Passengers recall the fear that gripped the dissident journalist as their flight was diverted.


The tray tables were being raised and the seat backs returned to the upright position as passengers on Ryanair Flight 4978 prepared for the scheduled landing in the Lithuanian capital, Vilnius. Then, suddenly, the plane made an abrupt U-turn.

There was no explanation given.

It would be roughly 15 minutes before the pilot came over the intercom and announced that the plane would be diverting to Minsk, the capital of Belarus, according to those on board.

For many passengers, it seemed, at first, it was most likely just one of those unexpected delays that can be part of airline travel — perhaps a technical problem, some speculated.

For one passenger, however, the situation was clear. And frightening.

Roman Protasevich, a prominent Belarusian opposition journalist who had been living in exile since 2019, started to panic.

“He panicked because we were about to land in Minsk,” Marius Rutkauskas, who was sitting one row ahead of Mr. Protasevich, told the Lithuanian broadcaster LRT upon arrival in Vilnius. “He said: ‘I know that death penalty awaits me in Belarus.’”

Once in Belarus, Mr. Protasevich’s worries appeared more real than ever. The plane was surrounded by Soviet-looking officials in green uniforms, along with dogs, fire crews and technical workers from the airport.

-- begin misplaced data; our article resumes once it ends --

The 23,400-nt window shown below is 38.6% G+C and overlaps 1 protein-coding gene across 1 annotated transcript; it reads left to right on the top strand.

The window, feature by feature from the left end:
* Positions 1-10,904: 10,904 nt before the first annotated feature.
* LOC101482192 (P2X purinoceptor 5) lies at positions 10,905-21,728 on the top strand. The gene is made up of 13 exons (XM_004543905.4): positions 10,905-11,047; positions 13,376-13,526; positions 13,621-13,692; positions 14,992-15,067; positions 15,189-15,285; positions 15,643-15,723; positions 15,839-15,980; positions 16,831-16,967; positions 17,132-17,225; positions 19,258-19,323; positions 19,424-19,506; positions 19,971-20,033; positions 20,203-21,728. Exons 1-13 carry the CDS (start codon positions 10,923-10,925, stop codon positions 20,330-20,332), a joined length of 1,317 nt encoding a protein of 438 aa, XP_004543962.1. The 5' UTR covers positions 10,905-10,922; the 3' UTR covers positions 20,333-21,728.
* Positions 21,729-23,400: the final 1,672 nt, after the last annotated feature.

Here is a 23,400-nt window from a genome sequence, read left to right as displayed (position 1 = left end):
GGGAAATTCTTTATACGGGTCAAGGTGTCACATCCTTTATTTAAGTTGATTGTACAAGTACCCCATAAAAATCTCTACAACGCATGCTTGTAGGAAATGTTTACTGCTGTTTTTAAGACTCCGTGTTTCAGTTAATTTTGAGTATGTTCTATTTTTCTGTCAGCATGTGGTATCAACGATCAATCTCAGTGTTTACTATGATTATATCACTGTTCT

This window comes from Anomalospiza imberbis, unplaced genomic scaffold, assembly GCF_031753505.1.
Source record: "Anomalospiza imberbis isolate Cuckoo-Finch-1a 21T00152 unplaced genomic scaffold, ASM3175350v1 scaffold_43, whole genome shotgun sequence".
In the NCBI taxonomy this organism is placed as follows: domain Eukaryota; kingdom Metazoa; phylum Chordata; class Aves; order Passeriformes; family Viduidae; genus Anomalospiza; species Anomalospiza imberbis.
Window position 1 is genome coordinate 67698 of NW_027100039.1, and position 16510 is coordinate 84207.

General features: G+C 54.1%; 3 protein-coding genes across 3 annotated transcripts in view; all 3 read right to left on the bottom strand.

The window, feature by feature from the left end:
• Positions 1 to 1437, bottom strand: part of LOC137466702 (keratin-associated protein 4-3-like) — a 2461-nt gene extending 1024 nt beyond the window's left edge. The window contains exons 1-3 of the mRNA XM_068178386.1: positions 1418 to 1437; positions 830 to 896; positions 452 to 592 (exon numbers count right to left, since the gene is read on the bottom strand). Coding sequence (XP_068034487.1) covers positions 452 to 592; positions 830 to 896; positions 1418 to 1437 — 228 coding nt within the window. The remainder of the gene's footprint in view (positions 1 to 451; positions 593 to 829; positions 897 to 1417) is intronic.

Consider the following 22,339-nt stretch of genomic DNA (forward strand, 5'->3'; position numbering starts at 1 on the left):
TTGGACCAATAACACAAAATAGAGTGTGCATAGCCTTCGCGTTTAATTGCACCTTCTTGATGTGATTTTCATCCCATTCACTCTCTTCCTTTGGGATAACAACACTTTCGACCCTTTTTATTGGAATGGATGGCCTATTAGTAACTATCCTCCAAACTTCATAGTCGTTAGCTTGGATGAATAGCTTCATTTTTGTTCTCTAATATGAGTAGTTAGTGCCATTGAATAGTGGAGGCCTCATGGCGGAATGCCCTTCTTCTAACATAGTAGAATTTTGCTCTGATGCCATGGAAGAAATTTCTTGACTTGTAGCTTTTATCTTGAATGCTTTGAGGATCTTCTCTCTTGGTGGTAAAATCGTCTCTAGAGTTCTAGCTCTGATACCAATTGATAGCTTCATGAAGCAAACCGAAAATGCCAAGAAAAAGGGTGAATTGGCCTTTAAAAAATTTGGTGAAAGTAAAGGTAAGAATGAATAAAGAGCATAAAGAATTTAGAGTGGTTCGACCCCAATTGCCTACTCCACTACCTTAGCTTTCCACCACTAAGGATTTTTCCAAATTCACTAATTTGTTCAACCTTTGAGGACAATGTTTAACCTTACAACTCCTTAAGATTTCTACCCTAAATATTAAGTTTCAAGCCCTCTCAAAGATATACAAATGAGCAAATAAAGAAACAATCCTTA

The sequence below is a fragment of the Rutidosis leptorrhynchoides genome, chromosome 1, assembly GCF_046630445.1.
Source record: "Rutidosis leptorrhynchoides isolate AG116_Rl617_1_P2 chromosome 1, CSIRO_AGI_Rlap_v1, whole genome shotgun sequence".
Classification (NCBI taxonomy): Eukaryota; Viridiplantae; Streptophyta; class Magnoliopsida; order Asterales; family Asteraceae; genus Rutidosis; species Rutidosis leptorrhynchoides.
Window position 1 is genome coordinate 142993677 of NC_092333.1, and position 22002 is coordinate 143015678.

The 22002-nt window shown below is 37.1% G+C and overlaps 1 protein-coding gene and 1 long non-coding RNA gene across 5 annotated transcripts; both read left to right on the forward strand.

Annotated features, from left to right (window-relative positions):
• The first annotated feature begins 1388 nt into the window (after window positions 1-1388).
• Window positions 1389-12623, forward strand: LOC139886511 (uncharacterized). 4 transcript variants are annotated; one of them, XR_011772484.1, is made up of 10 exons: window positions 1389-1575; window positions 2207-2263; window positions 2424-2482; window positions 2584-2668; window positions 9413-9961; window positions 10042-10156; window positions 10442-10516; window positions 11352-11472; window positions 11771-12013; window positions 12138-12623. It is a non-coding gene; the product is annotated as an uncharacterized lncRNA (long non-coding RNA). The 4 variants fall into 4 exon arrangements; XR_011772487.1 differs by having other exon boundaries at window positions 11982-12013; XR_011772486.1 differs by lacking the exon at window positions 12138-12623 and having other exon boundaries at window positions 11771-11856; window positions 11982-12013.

Saulius Danauskas, a passenger who spoke to Delfi, a news website, after arriving safely in Vilnius, said it quickly became apparent to him that the notion of a bomb threat was all a ruse.

“When we landed people were standing around the plane doing nothing, looking pleased with themselves,” Mr. Danauskas said. “They didn’t let us out for half an hour,” he added. “If there was a bomb on the plane, why would they not let us out?”

Passengers were eventually told to descend in groups of five with their luggage, which was thoroughly checked by security officials.

Mr. Protasevich’s luggage was checked twice, passengers recalled. Then a security officer escorted him to the terminal, where he was arrested.

Most of the rest of the passengers were kept standing in a dark corridor for three hours. Some had to stand with their children. Guarded by security officials, they had no access to food, water or a toilet.

In retrospect, passengers noted how weird it all was.

Mantas, a passenger on the plane, told a Lithuanian news website that the pilot was “visibly nervous” during the landing in Minsk.

Alyona Alymova, one of the passengers, wrote about the experience in a Facebook post, noting that for much of the time there was only “light anxiety.”

“There was no clear understanding of what was going on,” she wrote.

Some passengers learned about the bomb threat only hours later, when they could connect to the internet.

In an Instagram post, one passenger said that they were “treated as prisoners in Minsk.” Hours later, they were allowed in an airport lounge area with a small cafeteria.

“I want to see who will be responsible for this chaos,” she said.


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